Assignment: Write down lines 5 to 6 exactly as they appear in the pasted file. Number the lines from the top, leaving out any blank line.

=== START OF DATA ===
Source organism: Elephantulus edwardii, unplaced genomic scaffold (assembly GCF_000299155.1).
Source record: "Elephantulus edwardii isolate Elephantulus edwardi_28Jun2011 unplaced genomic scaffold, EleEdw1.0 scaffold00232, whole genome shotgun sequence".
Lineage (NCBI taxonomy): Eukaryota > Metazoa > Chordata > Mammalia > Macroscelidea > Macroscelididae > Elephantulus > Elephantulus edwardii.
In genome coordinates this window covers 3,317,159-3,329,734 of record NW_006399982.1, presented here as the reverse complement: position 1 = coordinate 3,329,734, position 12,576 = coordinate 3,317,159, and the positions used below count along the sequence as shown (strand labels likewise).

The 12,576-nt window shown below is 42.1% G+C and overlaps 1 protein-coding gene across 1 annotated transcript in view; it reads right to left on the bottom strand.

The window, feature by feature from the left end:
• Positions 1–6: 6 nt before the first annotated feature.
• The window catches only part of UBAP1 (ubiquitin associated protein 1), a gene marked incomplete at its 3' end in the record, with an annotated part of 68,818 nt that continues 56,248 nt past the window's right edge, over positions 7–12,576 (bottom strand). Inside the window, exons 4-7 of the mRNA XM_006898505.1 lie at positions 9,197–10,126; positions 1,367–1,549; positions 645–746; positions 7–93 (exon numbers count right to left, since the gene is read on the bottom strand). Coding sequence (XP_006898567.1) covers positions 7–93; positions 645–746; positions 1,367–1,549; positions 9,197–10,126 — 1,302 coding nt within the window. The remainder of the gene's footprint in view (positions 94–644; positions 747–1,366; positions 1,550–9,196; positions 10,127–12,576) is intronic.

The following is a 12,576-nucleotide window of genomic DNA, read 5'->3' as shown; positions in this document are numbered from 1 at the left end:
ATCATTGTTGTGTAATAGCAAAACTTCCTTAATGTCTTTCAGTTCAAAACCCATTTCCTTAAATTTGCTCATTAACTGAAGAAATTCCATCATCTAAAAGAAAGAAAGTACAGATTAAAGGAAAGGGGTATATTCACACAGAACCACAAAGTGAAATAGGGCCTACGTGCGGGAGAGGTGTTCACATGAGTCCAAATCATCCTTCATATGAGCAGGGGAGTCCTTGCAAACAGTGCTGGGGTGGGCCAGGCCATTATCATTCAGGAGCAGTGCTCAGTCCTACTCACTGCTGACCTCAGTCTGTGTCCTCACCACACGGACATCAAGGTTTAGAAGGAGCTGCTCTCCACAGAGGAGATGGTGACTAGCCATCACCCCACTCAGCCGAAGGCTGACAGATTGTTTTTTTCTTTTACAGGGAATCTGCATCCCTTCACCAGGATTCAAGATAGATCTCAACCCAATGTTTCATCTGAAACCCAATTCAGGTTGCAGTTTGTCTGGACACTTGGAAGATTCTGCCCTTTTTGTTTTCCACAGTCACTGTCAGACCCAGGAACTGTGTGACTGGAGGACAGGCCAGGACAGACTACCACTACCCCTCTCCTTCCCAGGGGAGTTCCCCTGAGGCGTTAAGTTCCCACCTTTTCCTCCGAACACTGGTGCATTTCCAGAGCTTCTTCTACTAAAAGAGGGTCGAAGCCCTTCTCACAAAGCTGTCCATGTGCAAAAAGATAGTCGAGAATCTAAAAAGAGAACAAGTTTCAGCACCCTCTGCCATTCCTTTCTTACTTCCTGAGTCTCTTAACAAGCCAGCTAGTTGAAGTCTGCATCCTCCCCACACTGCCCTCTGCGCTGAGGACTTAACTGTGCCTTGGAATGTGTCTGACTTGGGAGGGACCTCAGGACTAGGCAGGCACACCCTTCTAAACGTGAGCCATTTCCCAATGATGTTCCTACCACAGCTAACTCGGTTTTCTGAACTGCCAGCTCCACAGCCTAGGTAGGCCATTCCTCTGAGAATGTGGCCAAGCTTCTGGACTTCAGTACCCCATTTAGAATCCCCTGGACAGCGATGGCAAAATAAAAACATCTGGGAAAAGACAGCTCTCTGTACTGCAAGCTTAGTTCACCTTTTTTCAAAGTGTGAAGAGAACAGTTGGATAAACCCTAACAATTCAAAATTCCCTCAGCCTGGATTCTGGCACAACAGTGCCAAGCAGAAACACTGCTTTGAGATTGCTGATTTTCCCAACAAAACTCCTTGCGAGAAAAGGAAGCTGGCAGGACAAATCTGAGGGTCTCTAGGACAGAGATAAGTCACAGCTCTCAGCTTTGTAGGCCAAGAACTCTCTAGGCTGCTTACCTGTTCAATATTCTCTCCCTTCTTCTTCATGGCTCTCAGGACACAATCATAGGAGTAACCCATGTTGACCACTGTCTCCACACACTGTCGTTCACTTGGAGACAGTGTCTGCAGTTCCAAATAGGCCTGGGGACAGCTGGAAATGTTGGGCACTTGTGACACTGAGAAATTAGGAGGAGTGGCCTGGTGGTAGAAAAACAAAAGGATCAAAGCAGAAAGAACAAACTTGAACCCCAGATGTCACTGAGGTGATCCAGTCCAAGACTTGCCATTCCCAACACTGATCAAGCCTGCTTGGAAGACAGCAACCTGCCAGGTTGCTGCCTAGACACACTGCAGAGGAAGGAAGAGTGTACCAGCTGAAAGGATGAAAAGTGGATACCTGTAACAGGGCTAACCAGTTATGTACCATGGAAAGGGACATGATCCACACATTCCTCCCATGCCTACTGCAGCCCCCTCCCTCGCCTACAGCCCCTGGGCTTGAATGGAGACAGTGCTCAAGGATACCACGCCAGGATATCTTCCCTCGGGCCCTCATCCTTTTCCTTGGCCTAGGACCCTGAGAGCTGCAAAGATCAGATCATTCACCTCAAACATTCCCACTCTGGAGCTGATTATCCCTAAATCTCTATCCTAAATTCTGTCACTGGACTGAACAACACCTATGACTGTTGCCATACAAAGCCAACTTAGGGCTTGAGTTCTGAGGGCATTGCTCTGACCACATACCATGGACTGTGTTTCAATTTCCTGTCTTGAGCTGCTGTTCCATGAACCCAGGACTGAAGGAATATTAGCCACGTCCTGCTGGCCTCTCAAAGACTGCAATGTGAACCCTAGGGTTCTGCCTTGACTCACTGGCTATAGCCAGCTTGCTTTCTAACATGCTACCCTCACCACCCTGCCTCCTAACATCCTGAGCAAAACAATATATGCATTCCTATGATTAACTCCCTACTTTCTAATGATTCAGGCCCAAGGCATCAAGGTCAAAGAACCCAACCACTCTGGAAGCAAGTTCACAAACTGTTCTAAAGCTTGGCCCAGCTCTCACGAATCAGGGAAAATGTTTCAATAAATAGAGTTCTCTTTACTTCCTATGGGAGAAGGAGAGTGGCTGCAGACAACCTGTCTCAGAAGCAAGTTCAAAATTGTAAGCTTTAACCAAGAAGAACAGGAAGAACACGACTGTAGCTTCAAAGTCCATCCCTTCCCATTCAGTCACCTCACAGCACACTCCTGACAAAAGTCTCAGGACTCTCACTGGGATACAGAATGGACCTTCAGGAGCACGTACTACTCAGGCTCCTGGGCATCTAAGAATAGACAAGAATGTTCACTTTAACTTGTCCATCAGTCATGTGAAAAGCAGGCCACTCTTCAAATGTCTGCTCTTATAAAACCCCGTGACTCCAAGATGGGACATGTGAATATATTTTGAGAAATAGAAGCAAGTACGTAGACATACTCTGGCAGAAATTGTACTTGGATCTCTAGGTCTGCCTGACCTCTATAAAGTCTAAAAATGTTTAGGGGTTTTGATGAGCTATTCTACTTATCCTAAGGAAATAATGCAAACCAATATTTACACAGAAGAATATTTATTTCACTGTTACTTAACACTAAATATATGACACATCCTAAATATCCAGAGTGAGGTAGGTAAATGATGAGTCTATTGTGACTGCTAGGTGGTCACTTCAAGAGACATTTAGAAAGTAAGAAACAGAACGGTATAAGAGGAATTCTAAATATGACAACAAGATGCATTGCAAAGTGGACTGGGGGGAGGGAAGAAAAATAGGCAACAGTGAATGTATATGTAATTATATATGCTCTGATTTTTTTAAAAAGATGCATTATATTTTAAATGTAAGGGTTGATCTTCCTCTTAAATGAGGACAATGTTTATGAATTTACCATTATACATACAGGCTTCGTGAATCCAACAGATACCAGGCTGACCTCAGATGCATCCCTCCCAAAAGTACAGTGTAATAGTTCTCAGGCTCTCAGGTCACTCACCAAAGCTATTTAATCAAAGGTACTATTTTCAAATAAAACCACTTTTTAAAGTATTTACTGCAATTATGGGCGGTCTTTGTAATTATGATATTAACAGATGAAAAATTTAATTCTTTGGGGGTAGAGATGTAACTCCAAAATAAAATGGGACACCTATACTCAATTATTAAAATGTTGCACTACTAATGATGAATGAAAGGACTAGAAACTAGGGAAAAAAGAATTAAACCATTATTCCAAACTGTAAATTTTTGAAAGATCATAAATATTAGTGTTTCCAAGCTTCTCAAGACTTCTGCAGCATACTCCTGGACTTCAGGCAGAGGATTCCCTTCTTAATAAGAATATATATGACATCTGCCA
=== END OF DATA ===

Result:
The 12,576-nt window shown below is 42.1% G+C and overlaps 1 protein-coding gene across 1 annotated transcript in view; it reads right to left on the bottom strand.

The window, feature by feature from the left end: